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Monthly Archives: October 2014

The Darkness of Wartime

The autumn evenings seem to have become much darker recently. Spare a thought for those living a century ago, when black-out orders made the nights darker still.

As Londoners (and citizens across the south-east of England) approached the first winter of the Great War, the usual darkness of the season was accentuated by strict orders around the display of lights.

From early October, Lighting Orders restricted the display of lights outside. On 9 October, the Commissioner of the Metropolitan Police issued an “Official Warning” about lighting in London under section 7A of the Defence of the Realm Act 1914 (DORA – which gave the Government sweeping powers in wartime):

‘All external private lighting not needed to secure the safety of traffic should be discontinued.

‘Some businesses and other establishments are still maintaining interior lighting which is of too great intensity and illuminates the road way.

‘The Commissioner of Police is advised that such lighting represents, under certain circumstances, a source of danger to the particular neighbourhood and to the community at large.

‘The police have been given directions to take the actions necessary to ensure that the orders restricting lighting are carried out both in letter and in spirit.’

Hallie Eustace Miles described the scene of the city at night under these orders: ‘One hardly knows London at night now. Scarcely any street lights are allowed, and what lights there are have been painted with some dark stuff half-way down the glass to shade them, so that if there is a Zeppelin raid over London the raiders will not be able to distinguish the lists. London looks as if it was only lit by night-lights. It is, in a way, peaceful and dreamy looking, but very weird, and it is difficult for people to find their way about.’

One of those struggling to get about in the night was Liberal MP for Hoxton, Christopher Addison, who complained that he could not see the kerb in Westminster and had to search around for it with his foot.

Many people noted the contrast between the enforced darkness of houses and streets and the blaze of searchlights. In the wealth West End, Georgina Lee described the contrast in October: ‘In Onslow Square there is about one lamp left. All lamps in the streets have to be darkened at the top by shades, so as to be invisible from the sky. All shops have to reduce their lighting to a minimum. On the other hand powerful searchlights sweep above the city and precincts from all quarters, searching for airships.’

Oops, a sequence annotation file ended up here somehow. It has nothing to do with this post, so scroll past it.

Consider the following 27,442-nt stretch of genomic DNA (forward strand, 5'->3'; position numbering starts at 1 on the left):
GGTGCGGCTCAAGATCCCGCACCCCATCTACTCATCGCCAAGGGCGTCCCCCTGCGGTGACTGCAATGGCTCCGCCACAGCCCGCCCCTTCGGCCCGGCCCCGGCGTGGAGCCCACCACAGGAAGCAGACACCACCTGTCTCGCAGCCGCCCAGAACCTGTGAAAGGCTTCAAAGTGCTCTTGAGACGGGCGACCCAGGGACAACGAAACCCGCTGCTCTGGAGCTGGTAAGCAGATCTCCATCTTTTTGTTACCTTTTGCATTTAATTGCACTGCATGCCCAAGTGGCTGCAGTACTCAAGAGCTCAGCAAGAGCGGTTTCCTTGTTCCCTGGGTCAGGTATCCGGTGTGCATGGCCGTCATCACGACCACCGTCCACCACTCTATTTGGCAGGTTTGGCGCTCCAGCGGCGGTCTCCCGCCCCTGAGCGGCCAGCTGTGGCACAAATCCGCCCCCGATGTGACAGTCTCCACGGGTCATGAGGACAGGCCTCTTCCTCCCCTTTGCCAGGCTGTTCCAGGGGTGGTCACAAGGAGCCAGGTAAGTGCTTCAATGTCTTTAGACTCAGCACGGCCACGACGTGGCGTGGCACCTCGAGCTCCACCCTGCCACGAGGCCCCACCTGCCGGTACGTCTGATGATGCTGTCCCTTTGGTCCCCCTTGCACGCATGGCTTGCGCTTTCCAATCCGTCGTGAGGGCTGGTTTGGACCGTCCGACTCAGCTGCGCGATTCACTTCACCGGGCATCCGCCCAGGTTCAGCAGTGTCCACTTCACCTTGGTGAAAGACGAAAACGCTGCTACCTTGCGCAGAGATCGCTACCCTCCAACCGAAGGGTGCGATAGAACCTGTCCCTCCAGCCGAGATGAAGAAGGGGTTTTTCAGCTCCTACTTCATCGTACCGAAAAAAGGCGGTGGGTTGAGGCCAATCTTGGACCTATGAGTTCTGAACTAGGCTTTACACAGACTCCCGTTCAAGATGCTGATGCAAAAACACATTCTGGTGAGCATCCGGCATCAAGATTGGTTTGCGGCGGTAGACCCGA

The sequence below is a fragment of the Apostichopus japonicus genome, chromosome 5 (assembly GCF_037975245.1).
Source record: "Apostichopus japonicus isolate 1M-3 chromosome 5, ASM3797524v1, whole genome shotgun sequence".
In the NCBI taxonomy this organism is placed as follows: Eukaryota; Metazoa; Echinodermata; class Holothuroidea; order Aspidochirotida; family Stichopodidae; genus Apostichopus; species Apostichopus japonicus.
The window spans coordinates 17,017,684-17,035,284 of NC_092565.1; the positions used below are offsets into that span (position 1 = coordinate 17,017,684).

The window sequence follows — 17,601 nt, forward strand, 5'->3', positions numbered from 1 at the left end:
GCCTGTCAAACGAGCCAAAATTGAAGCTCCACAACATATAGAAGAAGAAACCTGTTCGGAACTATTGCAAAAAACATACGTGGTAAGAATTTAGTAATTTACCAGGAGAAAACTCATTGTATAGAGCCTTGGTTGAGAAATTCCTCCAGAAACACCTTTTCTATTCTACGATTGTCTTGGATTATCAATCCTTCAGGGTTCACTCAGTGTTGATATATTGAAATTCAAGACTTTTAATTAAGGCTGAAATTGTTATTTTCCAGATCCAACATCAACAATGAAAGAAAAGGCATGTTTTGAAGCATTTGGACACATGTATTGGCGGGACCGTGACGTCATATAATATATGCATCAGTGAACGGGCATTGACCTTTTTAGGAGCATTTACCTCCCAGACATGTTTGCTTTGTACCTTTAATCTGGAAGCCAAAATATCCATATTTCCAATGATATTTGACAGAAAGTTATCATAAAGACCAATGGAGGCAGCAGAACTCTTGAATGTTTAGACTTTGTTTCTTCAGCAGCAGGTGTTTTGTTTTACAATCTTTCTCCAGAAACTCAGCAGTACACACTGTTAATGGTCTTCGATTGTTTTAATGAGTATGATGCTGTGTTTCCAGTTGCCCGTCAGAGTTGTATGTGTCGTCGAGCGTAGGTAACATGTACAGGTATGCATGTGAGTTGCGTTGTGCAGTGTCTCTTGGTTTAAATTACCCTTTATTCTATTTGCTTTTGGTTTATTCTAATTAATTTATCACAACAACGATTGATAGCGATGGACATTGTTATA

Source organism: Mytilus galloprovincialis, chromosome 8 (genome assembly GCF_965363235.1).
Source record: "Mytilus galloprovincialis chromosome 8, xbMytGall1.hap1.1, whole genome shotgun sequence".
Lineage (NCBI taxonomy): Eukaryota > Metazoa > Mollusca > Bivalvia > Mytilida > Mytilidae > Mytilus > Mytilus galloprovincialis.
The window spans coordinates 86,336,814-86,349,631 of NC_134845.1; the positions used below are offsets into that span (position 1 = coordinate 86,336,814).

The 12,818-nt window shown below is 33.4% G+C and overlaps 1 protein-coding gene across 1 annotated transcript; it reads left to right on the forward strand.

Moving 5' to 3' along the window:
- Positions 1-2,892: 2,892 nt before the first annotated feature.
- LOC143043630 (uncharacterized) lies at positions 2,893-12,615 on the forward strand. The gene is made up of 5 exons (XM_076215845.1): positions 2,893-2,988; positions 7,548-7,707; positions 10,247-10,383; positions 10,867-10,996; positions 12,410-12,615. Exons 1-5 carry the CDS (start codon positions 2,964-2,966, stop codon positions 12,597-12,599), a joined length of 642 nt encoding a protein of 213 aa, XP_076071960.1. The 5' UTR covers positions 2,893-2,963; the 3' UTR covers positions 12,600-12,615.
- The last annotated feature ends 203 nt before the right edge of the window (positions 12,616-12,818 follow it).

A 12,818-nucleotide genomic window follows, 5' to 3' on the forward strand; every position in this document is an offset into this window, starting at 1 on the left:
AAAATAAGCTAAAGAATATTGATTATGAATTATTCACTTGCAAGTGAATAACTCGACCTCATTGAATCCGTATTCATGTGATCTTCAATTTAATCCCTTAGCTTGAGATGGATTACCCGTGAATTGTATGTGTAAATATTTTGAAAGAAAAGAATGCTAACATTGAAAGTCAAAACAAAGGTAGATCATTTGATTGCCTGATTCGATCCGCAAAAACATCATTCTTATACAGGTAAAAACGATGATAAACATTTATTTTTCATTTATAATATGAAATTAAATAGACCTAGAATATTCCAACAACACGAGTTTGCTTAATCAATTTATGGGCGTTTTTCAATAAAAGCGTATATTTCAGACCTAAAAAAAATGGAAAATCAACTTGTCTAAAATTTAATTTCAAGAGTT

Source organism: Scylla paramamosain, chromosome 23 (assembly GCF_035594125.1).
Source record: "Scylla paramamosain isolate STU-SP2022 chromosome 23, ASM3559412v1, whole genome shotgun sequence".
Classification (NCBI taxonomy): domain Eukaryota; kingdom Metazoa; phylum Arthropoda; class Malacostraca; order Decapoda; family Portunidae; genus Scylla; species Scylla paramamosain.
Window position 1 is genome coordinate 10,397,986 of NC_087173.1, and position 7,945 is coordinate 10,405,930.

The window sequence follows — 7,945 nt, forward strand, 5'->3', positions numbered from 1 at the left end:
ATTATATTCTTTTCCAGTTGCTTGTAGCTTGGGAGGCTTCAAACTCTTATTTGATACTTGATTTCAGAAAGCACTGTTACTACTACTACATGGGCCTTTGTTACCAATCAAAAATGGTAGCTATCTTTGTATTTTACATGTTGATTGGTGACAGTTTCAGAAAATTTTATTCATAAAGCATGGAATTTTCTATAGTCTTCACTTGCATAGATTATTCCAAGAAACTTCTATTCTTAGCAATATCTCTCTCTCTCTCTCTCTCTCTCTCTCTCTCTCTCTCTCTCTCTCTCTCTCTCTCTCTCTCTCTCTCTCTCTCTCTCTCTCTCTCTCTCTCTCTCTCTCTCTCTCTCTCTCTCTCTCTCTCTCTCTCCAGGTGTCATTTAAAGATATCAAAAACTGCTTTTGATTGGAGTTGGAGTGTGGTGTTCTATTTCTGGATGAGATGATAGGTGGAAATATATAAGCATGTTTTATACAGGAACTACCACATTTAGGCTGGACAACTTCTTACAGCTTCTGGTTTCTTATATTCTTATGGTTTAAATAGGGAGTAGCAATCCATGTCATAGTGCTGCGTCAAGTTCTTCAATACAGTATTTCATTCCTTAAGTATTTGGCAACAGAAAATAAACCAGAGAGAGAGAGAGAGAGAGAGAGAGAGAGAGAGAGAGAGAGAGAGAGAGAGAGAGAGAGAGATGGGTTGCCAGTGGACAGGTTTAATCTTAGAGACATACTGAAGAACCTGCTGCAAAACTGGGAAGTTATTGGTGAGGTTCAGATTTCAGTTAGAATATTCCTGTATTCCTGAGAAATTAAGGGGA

The contrast between the lighting regulations and the bright searchlights did not go without notice - wartime cartoon included in Georgina Lee's diary

The contrast between the lighting regulations and the bright searchlights did not go without notice – wartime cartoon included in Georgina Lee’s diary

 

The cartoonist's image was not an exagerratin: the front page of the Daily Mirror on 10 Sept 1915 showed London's searchlights (and Cleopatra's Needle) during an air raid

The cartoonist’s image was not an exaggeration: the front page of the Daily Mirror on 10 Sept 1915 showed London’s searchlights (and Cleopatra’s Needle) during an air raid

 

In November 1914, journalist Michael MacDonagh left the Lord Mayor’s banquet to find a city both dark and quiet: ‘Leaving Guildhall about ten o’clock, what a contrast was presented by its light and colour and warmth; the dresses and jewels of the ladies; the varied uniforms of the men, to the streets of the City – dark, empty, silent. Very few of the street lamps were burning, and these were so masked that their light fell only at their feet. As I walked through King Street and Queen Victoria Street to my office I could not catch even the faintest or most distant sound of traffic. The public-houses close at ten. The town clocks are silent and at night their dials are not lighted. Big Ben has ceased to sound the quarters and the hours since the middle of last month. So all the mighty heart of London was still. But the sky was being lit up and pierced by flashing searchlights. What a thought, amazing and affrighting, that if the period of war to life and property are ever to touch us they will fall from the sky!’